Here is the Smoke Tester. It’s a board designed to safely power prototypes for the first time and see if there are shorts. Current can be measured using a voltmeter. Here’s the full feature list.

  • 5V and 3.3v voltage regulators
  • 7V-15V input
  • 3 possible input sources: USB, 2mm DC barrel jack, and screw terminals
  • 3 possible outputs: USB, Banana Jacks, and screw terminals
  • Polyfuses with fuse blown LED indicators on both rails
  • Current to voltage converters – aloes you to read the current simply with a voltmeter
  • Jumpers to bypass the current measurement shunts
  • Jumper to bypass the 5V voltage regulator, allowing you to power the 5V output rail directly from the USB input

Design files are available in our SVN.

This design is intended as a workshop tool, but if enough people like it might go into production as well. The current measurement feature was inspired by Schazamp’s “USB Power Supply with Resettable PTC“, we strongly suggest you check it out.

Prototype boards will go out soon with any updates. If you have any suggestions please leave a comments below, or check out the forum thread about it.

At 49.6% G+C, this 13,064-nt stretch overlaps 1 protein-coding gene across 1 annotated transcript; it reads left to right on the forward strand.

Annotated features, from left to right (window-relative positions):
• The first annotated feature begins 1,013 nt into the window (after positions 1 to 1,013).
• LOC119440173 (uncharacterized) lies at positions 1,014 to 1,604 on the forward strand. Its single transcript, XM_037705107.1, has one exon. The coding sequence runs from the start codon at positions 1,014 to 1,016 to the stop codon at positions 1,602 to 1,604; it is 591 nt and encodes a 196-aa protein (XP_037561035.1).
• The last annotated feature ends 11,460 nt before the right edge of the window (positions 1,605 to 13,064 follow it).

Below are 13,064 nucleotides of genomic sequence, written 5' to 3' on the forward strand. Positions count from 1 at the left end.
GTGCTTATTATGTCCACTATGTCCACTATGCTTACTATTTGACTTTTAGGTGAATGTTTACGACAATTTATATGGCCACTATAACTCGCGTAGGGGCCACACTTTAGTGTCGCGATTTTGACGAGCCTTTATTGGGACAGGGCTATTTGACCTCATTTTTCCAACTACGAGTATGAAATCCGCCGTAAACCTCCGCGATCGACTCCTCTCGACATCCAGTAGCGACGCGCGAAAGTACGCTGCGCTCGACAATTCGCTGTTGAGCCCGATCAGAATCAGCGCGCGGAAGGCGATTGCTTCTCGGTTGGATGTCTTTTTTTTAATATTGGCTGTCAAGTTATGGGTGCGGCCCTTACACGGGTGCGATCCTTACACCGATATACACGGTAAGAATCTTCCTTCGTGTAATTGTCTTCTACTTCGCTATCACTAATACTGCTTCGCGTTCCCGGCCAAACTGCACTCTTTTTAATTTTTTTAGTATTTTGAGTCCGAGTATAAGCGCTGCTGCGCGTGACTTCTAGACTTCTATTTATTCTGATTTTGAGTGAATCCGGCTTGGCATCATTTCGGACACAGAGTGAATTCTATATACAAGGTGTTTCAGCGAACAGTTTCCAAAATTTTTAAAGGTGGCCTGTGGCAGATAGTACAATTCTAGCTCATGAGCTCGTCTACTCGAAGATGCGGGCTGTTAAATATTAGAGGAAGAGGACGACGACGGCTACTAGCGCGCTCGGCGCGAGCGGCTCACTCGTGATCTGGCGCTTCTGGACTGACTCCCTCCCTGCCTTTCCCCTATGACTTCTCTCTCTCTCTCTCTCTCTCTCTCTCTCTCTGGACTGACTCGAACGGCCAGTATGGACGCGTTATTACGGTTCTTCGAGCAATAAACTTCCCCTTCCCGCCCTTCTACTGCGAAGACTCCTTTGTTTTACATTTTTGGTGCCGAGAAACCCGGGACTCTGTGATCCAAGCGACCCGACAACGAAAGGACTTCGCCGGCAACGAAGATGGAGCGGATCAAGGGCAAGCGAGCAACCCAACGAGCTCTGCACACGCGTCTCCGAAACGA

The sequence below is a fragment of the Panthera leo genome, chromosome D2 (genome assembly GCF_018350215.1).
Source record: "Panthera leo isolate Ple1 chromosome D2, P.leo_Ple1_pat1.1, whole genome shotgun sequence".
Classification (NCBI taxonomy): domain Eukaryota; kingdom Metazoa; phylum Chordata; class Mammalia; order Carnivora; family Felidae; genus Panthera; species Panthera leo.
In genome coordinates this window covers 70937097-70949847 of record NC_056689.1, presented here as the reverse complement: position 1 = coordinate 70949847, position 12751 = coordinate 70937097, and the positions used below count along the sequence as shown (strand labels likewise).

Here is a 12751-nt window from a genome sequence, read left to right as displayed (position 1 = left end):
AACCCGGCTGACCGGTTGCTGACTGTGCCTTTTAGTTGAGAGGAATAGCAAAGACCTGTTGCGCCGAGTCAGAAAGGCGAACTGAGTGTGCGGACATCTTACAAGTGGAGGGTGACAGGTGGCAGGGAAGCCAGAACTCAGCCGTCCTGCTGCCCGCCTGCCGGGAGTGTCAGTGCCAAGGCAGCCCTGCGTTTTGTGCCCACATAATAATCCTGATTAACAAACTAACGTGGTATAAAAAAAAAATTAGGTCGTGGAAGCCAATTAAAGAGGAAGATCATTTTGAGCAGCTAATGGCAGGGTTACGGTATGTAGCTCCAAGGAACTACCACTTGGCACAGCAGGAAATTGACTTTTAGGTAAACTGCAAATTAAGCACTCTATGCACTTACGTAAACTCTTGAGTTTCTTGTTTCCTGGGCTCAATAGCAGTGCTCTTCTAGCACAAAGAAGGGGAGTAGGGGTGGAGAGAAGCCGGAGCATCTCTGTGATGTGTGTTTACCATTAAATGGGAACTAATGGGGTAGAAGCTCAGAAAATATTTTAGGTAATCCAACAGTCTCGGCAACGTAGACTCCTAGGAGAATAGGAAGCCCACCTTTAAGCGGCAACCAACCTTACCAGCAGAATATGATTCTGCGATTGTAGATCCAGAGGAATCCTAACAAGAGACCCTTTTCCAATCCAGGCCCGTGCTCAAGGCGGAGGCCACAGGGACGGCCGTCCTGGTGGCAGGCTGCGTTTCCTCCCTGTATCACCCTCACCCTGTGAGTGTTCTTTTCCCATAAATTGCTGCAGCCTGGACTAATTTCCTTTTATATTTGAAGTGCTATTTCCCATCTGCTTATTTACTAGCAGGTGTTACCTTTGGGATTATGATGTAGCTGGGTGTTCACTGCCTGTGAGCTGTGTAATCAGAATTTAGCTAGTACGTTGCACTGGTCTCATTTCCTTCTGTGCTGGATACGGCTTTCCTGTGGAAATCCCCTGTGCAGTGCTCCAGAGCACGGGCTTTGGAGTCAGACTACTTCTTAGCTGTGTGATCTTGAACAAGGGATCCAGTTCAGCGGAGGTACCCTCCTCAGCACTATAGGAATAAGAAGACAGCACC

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  1. I think this is a great idea. I think this is in many ways more useful than the ATX breakout. Everyone has wall warts around to power it. However, that said, I think 15V max is a little limiting in that I think that people have 5v wall warts and 16-20v laptop supplies. These days 9v wall warts are a little less common, although easily purchased. I know it is a trade off, If you are going to go for 30v max, you likely want to have a switch mode buck to avoid too much heat dissipation…… So it’s a trade off. How about adding a panel meter so you don’t have to tie up a multimeter on current output. Seed can probably source some really cheap ones rather than making your own.

  2. What about some pick off points and a couple blank pads for the usb data lines for those doing iphone/ipod charging circuits.

  3. Looks like a winner to me, I’d certainly buy one. No complaints about the input voltage – I’d probably use batteries anyway.

  4. Hi Ian! How are you?

    Cool board.

    I just noticed something. I think, the connections of the Drain and Source pins of the p-mosfet LED drivers are swapped.

    Also, I second the panel meter idea.

  5. Looks like the cheapest useful digital panel meter (10 V max, resolving 10 mV) is about $8 on ebay. The cheaper ones are 30V or 99V range and only resolve 100 mV.
    But for under $5 you can get a 3.5 digit multimeter including 200 mV range with 1 mV resolution.

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